The Canadian Task Force on Preventive Health Care takes a similar stance. Its research into screening for developmental delays in one- to four-year-old kids was published in the Canadian Medical Association Journal in 2016. While the researchers didn’t specifically look at Wonder Weeks, they studied other tools and found no evidence to suggest that screening for developmental delays in toddlers (who didn’t have developmental concerns) improved health outcomes. The findings led the task force to speak out against screening for developmental delays using standardized tools. “Screening tests have poor to moderate accuracy, and their use generates a high number of false positives in children without developmental delays, which could lead to anxiety,” according to the task force.

Van den Heuvel agrees that the concept of developmental milestones may cause parents to feel like their babies aren’t developing “normally.” “In general, it’s important not to be too rigid,” she says. “My perspective is that fussiness and unusual crying can be the result of several things, such as constipation or the need for attention, not just because it’s week 10 and something is supposed to happen at exactly that time. It’s not firmly predictable.” Referring to  The Wonder Weeks app that has an alarm to notify parents when their baby is due to make a leap, she adds, “Development doesn’t work like that—you can’t say ‘This is going to happen on this day.’”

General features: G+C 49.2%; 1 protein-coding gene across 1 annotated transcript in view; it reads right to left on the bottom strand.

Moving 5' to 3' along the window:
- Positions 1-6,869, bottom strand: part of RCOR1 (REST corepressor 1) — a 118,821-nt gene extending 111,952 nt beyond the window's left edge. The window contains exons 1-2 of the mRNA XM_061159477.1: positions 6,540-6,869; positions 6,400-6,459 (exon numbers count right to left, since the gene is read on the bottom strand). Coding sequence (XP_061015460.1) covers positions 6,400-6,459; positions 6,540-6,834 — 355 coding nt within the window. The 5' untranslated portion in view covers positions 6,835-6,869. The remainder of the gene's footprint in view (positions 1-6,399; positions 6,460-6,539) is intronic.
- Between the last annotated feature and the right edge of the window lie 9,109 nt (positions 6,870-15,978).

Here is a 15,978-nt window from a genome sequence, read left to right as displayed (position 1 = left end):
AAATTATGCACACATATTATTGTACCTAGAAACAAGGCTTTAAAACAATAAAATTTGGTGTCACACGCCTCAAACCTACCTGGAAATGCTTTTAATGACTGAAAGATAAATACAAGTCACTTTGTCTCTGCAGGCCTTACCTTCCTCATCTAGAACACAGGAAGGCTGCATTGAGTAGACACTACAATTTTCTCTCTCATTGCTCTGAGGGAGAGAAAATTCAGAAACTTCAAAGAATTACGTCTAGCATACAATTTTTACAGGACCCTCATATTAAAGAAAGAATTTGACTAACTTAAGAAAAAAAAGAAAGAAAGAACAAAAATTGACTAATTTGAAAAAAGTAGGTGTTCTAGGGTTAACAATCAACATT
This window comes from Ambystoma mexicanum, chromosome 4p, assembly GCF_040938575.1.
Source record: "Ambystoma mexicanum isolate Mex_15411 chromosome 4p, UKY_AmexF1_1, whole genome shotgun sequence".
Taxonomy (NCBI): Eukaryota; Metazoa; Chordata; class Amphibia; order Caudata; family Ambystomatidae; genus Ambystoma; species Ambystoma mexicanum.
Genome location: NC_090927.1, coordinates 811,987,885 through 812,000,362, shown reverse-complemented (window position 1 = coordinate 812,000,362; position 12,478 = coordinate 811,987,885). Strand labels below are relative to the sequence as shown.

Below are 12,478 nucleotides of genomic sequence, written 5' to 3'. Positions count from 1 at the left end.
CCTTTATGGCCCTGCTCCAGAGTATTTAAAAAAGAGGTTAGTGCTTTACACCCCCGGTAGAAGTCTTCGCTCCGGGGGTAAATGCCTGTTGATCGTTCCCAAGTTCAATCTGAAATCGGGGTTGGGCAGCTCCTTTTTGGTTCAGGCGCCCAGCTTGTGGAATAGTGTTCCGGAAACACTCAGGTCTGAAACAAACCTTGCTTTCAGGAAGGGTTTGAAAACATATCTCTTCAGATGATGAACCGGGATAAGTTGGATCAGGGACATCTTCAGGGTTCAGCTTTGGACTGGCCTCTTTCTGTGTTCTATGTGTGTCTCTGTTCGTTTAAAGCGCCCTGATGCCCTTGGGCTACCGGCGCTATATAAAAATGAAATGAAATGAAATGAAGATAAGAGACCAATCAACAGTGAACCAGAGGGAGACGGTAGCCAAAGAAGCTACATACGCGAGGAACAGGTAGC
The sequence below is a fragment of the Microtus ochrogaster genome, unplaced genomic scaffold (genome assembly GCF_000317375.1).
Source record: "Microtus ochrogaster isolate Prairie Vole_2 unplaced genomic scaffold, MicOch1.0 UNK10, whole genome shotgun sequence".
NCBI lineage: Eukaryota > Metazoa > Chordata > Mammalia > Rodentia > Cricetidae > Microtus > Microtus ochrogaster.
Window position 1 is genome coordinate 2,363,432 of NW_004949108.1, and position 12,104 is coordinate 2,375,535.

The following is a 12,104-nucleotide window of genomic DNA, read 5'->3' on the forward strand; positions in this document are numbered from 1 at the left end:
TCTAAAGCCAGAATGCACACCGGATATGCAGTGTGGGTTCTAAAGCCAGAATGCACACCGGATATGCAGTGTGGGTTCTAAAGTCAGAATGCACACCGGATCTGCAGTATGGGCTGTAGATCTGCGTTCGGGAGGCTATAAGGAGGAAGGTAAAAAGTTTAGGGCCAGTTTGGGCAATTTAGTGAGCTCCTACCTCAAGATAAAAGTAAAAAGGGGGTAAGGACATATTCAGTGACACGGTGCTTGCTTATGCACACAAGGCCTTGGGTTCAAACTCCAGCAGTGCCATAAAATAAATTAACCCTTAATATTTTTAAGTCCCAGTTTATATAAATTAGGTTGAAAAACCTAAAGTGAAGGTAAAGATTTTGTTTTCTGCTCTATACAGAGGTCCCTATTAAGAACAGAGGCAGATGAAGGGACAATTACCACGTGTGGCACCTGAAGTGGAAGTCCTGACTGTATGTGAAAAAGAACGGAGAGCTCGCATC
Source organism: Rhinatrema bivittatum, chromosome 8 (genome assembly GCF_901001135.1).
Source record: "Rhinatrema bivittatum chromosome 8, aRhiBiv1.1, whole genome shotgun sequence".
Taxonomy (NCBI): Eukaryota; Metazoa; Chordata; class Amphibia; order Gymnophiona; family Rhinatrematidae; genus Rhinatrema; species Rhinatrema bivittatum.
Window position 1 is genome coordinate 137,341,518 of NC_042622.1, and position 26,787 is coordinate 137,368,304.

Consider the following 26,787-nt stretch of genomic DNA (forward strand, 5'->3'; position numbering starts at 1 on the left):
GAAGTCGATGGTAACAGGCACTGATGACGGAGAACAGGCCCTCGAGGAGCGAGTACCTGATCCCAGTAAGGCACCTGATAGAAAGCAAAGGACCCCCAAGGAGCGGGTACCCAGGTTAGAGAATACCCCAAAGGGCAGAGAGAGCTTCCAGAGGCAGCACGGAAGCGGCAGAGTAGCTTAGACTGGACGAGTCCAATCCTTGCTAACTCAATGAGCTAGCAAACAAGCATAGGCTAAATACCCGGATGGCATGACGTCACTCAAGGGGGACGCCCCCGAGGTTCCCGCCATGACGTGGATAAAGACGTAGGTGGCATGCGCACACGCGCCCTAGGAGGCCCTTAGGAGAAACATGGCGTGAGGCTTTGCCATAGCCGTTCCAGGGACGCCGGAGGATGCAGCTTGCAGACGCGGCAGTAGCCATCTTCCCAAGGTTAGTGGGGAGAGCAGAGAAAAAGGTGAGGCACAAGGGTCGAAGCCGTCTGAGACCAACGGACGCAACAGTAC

If you’re looking at books and tools like these, don’t take everything you read to heart, adds Van den Heuvel. “Parents should trust their instincts and talk to their child’s paediatrician if they have concerns about their development,” she says.

If there’s one thing that these tools are good for (besides giving parents ideas about ways to engage their kids), it’s using them to guide conversations between parents and healthcare providers. If you notice that your 15-month-old isn’t saying much and doesn’t have the exact number of words they’re supposed to have mastered at this stage, according to whichever tool you follow, take the opportunity to bring up your concern and discuss it with your child’s physician. You’ll feel much better knowing that your tot is on the right track, whether or not an app says so.